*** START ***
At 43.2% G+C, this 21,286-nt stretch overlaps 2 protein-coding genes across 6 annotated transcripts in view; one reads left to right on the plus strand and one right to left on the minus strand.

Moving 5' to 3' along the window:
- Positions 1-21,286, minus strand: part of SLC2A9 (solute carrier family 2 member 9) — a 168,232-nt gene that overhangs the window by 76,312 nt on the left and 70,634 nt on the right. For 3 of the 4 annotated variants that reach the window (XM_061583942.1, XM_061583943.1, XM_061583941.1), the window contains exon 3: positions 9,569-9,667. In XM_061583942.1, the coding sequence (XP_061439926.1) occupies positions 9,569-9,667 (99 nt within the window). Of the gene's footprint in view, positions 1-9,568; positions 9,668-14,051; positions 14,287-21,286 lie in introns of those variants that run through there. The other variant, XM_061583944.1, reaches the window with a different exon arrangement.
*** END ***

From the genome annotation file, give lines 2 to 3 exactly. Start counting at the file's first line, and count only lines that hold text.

Moving 5' to 3' along the window:
- Positions 1-21,286, minus strand: part of SLC2A9 (solute carrier family 2 member 9) — a 168,232-nt gene that overhangs the window by 76,312 nt on the left and 70,634 nt on the right. For 3 of the 4 annotated variants that reach the window (XM_061583942.1, XM_061583943.1, XM_061583941.1), the window contains exon 3: positions 9,569-9,667. In XM_061583942.1, the coding sequence (XP_061439926.1) occupies positions 9,569-9,667 (99 nt within the window). Of the gene's footprint in view, positions 1-9,568; positions 9,668-14,051; positions 14,287-21,286 lie in introns of those variants that run through there. The other variant, XM_061583944.1, reaches the window with a different exon arrangement.